PhotoWhile there are plenty of unsafe products that injure children, researchers say there is one dangerous product that gets little or no attention – the window.

A new study conducted by researchers at the Center for Injury Research and Policy of The Research Institute at Nationwide Children’s Hospital found that approximately 5,200 children each year are hurt by falling from a window. A total of 98,415 children and adolescents were injured by falling from a window between 1990 and 2008, the years included in the study.

The study appears in the September 2011 issue of the journal Pediatrics.

One out of four hospitalized

“Window fall injuries are serious,” said the study’s senior author Gary Smith, director of the Center for Injury Research and Policy at Nationwide Children’s Hospital. “In fact, one out of every four children in our study was hospitalized as a result of their injury. We know from successful programs in New York City and Boston that child injuries due to falls from windows can be prevented. We need to do a better job of protecting our children from these types of serious injuries.”

Not surprisingly, the study found that the younger the child, the more vulnerable they were to falling from a window. Children infants to four years of age accounted for 65 percent of the injuries. Their injuries also tended to be more serious.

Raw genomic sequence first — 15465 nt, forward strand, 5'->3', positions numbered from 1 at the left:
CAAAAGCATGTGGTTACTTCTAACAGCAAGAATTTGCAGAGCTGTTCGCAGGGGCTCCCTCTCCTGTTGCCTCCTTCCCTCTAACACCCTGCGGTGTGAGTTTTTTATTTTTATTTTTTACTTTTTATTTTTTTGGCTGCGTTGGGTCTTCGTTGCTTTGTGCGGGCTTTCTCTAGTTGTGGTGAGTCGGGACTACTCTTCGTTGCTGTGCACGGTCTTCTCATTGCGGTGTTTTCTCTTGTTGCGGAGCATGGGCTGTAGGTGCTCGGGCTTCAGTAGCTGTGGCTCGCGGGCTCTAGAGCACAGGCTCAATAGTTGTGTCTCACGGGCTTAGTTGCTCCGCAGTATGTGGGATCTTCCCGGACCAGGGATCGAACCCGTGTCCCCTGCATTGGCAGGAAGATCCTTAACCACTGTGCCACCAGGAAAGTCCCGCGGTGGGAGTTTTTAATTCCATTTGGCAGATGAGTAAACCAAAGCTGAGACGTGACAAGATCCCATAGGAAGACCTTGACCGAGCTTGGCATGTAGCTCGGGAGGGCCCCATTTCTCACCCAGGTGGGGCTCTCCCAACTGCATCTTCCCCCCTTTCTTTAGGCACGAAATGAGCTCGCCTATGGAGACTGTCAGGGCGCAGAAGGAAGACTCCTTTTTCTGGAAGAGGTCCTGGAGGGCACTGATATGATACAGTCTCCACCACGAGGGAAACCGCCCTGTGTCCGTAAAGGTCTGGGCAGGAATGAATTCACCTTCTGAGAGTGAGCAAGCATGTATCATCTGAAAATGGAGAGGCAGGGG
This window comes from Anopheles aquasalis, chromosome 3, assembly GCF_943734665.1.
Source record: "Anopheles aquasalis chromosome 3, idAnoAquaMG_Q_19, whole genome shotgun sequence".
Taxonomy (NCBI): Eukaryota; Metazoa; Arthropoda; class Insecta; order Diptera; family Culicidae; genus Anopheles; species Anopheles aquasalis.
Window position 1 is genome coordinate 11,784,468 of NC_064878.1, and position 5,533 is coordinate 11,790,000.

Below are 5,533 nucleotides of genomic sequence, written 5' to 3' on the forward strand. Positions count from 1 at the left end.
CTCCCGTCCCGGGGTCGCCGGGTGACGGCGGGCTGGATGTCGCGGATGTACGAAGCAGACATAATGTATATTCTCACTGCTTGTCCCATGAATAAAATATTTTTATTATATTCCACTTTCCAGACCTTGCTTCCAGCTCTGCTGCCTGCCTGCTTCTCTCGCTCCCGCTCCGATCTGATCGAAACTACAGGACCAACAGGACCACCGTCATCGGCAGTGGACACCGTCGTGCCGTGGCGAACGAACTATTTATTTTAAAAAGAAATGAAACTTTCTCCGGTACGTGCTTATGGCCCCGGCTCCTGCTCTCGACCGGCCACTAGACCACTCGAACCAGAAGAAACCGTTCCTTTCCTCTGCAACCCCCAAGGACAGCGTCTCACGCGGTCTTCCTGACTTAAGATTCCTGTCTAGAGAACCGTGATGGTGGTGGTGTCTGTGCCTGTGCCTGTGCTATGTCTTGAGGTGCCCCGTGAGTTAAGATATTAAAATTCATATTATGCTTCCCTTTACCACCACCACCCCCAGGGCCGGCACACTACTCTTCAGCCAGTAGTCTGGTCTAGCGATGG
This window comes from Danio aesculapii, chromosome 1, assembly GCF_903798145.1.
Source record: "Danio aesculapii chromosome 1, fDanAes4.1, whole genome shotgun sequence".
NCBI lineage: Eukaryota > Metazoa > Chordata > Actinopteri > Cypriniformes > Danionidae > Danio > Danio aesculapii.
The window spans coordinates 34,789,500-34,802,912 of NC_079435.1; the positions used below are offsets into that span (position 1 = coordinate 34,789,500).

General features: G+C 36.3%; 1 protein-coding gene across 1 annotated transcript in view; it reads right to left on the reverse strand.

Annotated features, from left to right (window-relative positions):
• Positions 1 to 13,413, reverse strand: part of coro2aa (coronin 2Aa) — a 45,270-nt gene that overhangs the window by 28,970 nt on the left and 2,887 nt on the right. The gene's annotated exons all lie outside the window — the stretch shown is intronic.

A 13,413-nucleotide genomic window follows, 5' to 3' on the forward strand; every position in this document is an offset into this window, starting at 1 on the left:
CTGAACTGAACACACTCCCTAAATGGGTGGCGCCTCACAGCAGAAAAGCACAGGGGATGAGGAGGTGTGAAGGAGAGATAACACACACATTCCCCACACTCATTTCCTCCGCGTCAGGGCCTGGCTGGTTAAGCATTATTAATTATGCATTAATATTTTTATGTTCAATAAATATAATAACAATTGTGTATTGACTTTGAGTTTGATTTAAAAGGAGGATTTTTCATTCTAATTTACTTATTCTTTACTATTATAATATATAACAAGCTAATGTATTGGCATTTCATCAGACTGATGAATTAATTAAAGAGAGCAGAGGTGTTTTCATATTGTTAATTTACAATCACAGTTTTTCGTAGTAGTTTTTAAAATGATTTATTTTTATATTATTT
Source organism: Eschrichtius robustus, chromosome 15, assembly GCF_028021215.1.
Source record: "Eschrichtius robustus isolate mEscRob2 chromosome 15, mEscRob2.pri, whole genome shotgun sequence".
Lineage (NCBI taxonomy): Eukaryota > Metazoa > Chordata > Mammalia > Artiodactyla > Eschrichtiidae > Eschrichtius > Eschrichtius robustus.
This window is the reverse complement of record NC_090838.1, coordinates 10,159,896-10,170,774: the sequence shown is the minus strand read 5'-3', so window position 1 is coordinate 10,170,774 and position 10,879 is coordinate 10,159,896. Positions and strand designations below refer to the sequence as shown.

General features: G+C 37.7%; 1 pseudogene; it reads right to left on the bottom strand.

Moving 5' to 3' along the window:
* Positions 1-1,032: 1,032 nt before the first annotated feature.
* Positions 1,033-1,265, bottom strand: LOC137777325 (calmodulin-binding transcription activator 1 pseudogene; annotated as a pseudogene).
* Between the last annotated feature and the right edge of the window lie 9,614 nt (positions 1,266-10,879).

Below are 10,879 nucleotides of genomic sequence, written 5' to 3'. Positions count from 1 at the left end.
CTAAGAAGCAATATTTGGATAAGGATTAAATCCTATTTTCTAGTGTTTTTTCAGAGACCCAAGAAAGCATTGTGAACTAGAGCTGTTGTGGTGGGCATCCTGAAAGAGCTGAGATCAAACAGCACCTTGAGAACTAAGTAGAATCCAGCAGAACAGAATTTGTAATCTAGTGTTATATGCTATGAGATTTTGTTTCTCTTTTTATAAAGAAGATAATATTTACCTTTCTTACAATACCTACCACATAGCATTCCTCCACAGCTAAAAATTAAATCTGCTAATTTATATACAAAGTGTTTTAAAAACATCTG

Head injuries most common

Overall, the most common injuries were to the head and face region, and the most frequent injury diagnoses were soft tissue injury and brain/head injury.

In this study, more than 190 children each year fell from windows after gaining access to the window by climbing on furniture placed near the window. Therefore, the researchers say, furniture should be moved away from windows to help keep young children safe.

“In addition, it is important for parents to understand that window screens will not prevent a child from falling out of a window,” said Smith, also a professor of pediatrics at The Ohio State University College of Medicine. “There were many children in our study who pushed a screen out of a window and then fell from the window.”


To prevent injuries from window falls:

  • Install window guards on all second-story or higher windows in places where young children live or visit.
  • Remember that screens will NOT prevent a child from falling out of a window.
  • If windows are open, use window stops to prevent the window from opening more than 4 inches.
  • Move all furniture away from windows.
  • Remember that fire escapes, roofs and balconies are not safe places for children to play.
  • Educate older children on the dangers of climbing out of or jumping from windows.
  • Consider planting bushes or locating flower beds under windows to soften the landing surface, which may reduce the severity of injury in the event of a fall.

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